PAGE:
April 23, 2024

CMS Publishes Final Rule on Programs of All-Inclusive Care for the Elderly (PACE)

Holland & Knight Alert
Nate Lykins | Doug Wolford


  • The Final Rule governing the Programs of All-Inclusive Care for the Elderly (PACE) was released by the Centers for Medicare & Medicaid Services (CMS) on April 4, 2024.
  • The Final Rule gives CMS additional grounds on which to deny PACE organizations’ initial and service area expansion applications, imposes immunization requirements on staff who have direct contact with PACE participants, establishes deadlines for reviewing recommendations and scheduling services for PACE participants, and alters the grievance resolution process.
  • Effective June 3, 2024, the Final Rule applies to coverage beginning on Jan. 1, 2025.

The Centers for Medicare & Medicaid Services (CMS) published a Final Rule on April 4, 2024, that makes a number of changes to regulations governing the Programs of All-Inclusive Care for the Elderly (PACE). Among other things, the Final Rule gives CMS additional grounds on which to deny PACE organizations’ initial and service area expansion applications, imposes immunization requirements on staff who have direct contact with PACE participants, establishes deadlines for reviewing recommendations and scheduling services for PACE participants, and alters the grievance resolution process. The Final Rule is effective June 3, 2024, and applies to coverage beginning on Jan. 1, 2025.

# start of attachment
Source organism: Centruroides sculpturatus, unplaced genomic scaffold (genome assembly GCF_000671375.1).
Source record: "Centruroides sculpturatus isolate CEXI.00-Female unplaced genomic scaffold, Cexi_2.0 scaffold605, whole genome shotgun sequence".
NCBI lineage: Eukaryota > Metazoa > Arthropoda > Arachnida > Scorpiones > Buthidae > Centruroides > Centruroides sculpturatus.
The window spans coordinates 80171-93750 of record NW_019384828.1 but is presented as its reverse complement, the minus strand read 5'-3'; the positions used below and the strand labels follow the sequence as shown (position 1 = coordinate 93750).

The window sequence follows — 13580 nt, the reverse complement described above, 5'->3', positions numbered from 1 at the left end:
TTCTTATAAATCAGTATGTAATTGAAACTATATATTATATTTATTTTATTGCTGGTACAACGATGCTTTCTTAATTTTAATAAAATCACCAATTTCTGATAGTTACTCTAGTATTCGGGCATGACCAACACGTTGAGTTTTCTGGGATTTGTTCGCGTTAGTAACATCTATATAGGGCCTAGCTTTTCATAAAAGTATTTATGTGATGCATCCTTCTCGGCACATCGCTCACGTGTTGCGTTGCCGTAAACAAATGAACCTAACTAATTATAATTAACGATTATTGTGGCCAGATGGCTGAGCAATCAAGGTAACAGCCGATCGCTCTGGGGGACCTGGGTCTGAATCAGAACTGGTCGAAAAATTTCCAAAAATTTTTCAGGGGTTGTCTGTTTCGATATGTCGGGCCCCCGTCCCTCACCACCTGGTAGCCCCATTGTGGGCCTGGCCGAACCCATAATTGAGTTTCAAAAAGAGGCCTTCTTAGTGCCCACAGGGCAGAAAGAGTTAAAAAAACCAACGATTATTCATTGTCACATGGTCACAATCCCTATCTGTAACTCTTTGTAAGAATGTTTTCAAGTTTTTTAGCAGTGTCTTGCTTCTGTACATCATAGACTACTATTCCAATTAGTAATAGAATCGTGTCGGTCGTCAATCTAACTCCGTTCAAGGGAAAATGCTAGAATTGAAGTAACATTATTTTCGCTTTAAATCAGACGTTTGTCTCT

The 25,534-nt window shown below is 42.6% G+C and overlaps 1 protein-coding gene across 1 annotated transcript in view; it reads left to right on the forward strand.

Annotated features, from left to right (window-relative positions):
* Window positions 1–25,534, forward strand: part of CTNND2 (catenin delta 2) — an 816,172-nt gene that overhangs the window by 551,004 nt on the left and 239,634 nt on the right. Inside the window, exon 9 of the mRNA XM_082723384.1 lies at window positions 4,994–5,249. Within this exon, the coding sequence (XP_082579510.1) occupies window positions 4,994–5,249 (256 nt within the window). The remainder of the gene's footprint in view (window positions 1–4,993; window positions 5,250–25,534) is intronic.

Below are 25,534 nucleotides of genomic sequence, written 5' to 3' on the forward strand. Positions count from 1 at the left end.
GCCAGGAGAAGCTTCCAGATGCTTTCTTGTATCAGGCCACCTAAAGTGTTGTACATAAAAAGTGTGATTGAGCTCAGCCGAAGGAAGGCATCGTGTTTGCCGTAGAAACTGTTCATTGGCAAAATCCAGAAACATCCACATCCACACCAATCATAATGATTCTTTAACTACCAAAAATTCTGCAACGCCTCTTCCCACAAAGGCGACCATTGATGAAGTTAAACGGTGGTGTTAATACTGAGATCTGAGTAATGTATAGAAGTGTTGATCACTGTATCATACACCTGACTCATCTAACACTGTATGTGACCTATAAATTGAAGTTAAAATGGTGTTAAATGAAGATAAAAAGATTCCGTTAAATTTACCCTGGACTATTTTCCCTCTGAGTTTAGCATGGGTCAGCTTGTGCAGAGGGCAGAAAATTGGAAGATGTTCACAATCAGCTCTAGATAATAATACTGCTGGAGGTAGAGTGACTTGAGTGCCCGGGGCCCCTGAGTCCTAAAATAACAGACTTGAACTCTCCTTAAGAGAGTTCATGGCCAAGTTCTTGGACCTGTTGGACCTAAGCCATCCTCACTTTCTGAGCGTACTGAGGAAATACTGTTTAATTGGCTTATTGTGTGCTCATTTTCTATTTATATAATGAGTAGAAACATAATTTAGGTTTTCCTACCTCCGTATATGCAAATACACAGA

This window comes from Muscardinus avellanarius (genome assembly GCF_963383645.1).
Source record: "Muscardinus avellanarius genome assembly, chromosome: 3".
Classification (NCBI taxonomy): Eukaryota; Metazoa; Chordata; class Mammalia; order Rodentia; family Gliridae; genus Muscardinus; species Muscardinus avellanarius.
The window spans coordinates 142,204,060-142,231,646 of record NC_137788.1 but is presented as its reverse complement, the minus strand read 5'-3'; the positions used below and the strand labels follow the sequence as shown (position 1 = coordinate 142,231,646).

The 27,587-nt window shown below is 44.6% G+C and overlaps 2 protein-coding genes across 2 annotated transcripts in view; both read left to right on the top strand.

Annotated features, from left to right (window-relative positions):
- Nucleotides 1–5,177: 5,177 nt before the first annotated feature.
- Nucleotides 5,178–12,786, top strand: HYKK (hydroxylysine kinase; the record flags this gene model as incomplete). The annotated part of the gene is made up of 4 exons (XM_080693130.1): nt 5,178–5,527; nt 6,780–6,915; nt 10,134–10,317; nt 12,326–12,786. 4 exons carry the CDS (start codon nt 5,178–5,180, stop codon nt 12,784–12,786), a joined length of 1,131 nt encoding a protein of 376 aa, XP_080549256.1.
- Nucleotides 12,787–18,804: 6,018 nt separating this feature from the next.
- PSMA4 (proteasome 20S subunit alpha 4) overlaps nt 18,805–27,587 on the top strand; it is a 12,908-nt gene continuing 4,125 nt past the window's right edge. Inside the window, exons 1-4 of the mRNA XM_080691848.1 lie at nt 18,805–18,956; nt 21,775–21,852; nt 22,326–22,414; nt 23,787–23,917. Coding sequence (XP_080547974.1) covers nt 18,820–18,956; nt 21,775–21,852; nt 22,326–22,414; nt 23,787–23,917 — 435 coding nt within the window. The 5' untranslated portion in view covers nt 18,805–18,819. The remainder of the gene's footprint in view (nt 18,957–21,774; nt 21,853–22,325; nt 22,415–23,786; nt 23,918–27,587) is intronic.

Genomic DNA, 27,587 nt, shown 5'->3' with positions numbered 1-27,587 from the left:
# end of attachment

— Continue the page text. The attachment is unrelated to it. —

Additional Grounds for Denying PACE Applications

According to the Final Rule, CMS may deny an organization’s initial or service area expansion application if the organization failed to comply with PACE program requirements during the 12 months preceding the deadline for submitting 1) the application or 2) the response to CMS’ request for additional information. For purposes of this requirement, noncompliance exists if the organization:

  • is subject to an enrollment or payment sanction for one or more of the violations specified in PACE regulations (e.g., failure of the PACE organization to provide medically necessary services, discrimination in enrollment or disenrollment of individuals based on health status or need for health services, and involuntary disenrollment of a PACE participant in violation of applicable regulations), even if the reasons for the sanction have been corrected and the sanction has been lifted
  • fails to maintain fiscal soundness or has filed for or is under state bankruptcy proceedings
  • meets or exceeds the 13-point threshold for compliance actions under any one PACE agreement (The Final Rule establishes point values for certain compliance actions that CMS may take. Specifically, notices of noncompliance are worth one point, warning letters are worth three points, and corrective action plans are worth six points. CMS will add the point values for each PACE organization’s program agreement together to determine whether it has met or exceeded the 13-point threshold.)